The Latymer School History Magazine - page 1

Zeca Afonso
‘Grândola, vila
morena
Terra da
fraternidade
O povo é
quem mais
ordena
Dentro de ti, ó
cidade’
‘Grândola,
swarthy town
Land of
fraternity
It is the people
who lead
Inside of you,
oh city’
This is the first
verse of Zeca Afonso’s
‘Grândola Vila Morena’,
which was broadcast in the
early hours of the morning of
the 25
th
April 1974 by the
Portuguese radio station
Rádio Renanscença. This was
sure to turn a few heads –
Afonso was all but banned
from the airwaves, the
majority of his works littered
with political and social
messages directly at odds
with the ‘Estado Novo’ (New
State) regime that ruled
Portugal at the time. This
piece of his was no different;
comprised solely of male
voices backed by a steady
beat of boots crunching on
gravel and carrying themes
of brotherhood and equality,
it seemed the station was
playing a dangerous game.
In fact, its significance ran a
whole lot deeper, a
significance only fully
understood by a small
minority of those who had
tuned in.
The song acted as a signal
given by the
Movimento das
Forças Armadas (MFA)
, a
group of left wing military
officers who had conspired
overthrow Prime Minister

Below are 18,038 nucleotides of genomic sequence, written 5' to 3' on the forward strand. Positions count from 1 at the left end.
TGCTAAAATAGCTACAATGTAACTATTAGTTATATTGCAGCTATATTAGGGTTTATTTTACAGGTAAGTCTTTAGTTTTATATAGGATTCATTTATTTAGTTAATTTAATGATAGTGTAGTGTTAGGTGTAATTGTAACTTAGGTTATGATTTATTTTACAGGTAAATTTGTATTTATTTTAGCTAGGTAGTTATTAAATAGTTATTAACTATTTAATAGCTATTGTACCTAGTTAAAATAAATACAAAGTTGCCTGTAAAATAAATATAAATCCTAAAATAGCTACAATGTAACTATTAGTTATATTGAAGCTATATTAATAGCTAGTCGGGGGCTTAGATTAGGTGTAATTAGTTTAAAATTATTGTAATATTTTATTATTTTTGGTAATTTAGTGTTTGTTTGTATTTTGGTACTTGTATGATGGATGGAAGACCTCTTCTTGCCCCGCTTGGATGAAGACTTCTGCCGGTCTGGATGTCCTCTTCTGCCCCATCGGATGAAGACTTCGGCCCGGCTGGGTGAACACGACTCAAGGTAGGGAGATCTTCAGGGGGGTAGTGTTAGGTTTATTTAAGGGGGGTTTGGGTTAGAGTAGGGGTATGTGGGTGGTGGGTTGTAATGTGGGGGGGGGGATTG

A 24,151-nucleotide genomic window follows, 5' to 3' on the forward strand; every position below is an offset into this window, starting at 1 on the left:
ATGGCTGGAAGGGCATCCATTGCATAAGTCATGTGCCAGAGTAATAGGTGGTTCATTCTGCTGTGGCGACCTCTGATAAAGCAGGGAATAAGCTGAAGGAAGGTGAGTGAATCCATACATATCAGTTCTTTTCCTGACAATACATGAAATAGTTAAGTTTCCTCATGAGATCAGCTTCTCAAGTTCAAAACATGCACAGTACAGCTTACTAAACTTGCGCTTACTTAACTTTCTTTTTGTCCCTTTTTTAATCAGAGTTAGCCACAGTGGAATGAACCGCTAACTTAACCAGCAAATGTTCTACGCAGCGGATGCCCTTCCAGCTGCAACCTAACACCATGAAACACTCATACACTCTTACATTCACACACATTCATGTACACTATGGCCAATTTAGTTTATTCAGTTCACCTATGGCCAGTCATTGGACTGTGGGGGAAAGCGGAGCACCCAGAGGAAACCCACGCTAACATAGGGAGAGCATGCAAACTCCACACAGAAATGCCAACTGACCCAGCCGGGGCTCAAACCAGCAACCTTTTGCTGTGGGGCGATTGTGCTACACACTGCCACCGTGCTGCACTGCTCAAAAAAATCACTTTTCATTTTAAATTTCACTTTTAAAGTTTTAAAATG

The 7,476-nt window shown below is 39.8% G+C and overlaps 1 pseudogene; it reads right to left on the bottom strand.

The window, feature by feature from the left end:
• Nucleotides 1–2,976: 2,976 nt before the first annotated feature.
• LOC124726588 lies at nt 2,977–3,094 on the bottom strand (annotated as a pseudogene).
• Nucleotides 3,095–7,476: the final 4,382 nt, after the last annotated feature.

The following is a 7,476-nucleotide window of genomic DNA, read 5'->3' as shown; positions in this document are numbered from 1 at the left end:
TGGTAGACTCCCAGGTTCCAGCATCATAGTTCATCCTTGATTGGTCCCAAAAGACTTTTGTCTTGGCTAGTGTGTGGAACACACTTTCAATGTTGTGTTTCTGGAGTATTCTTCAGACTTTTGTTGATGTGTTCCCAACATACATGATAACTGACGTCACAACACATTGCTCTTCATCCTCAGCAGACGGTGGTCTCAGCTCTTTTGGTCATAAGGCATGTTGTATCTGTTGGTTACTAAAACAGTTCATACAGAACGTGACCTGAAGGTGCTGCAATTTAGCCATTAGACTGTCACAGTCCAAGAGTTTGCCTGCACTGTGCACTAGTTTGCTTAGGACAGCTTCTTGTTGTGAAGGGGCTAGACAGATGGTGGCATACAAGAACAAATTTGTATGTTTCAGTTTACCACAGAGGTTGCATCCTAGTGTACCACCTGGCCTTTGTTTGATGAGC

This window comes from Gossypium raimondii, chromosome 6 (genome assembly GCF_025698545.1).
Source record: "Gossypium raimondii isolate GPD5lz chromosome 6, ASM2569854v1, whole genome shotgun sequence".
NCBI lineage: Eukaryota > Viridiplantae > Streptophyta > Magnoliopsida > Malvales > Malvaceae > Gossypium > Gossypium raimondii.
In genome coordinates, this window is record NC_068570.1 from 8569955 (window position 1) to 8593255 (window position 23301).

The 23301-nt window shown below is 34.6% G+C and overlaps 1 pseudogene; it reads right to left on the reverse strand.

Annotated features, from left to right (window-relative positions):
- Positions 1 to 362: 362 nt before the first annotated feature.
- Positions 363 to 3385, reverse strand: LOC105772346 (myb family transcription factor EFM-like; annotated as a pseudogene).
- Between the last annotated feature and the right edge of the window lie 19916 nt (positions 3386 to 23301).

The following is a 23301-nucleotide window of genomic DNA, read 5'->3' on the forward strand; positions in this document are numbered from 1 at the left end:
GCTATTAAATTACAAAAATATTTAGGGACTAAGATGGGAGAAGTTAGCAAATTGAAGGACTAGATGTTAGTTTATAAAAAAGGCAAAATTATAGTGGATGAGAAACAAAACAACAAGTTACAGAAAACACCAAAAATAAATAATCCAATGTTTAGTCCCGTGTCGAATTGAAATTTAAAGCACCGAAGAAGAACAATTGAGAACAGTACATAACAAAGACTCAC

Marcello Caetano and his
oppressive regime. It
announced the official
beginning of the revolution,
though the soldiers had
been put on standby by a
previous, rather more
unlikely signal.
Two hours before the radio
broadcast, there was an
airing of Portugal’s entry to
the 1974 Eurovision song
contest - Paulo de Carvalho
singing the love ballad ‘E
Depois do Adeus’ (‘and after
the farewell’). It hadn’t
impressed the judges in
Brighton three weeks
previously, scoring a paltry 3
points and coming joint last,
and yet to this day alongside
Afonso’s stirring piece holds
great cultural importance in
the hearts and minds of the
Portuguese.
The resulting
‘revolution’
was one of
the most
peaceful in
history – not a
single shot
was fired in
the 15 or so
hours that it
lasted. The
MFA issued
broadcasts
warning for
the public of
Lisbon to stay
safe inside
their homes
as the coup
was carried
out, but in a release of
emotion that had been
cooped up for so long, the
citizens ignored the warnings
and poured out onto the
streets, turning the coup into
an inadvertent popular
revolution.
As the swathes of people
marched on the central
square, the coup – now with
military and civilian shoulder
to shoulder – passed through
the Lisbon flower market.
Here brilliant red carnations
were placed in gun barrels,
giving the revolution its
name and providing a fitting
symbol for the way the force
of human nature was almost
effortlessly managing to
topple a fascist government.
From then the coup marched
on to Largo do Como, the
national guard headquarters
where Caetano had resolved
to hide after seeing the mass
demonstration against him. A
journalist at the time, Adelino
FOLK MUSIC, EUROVISION & UPRISING:
THE CARNATION REVOLUTION
By Robert Johnson
1
I,II,III 2,3,4,5,6,7,8,9,10,11,...49
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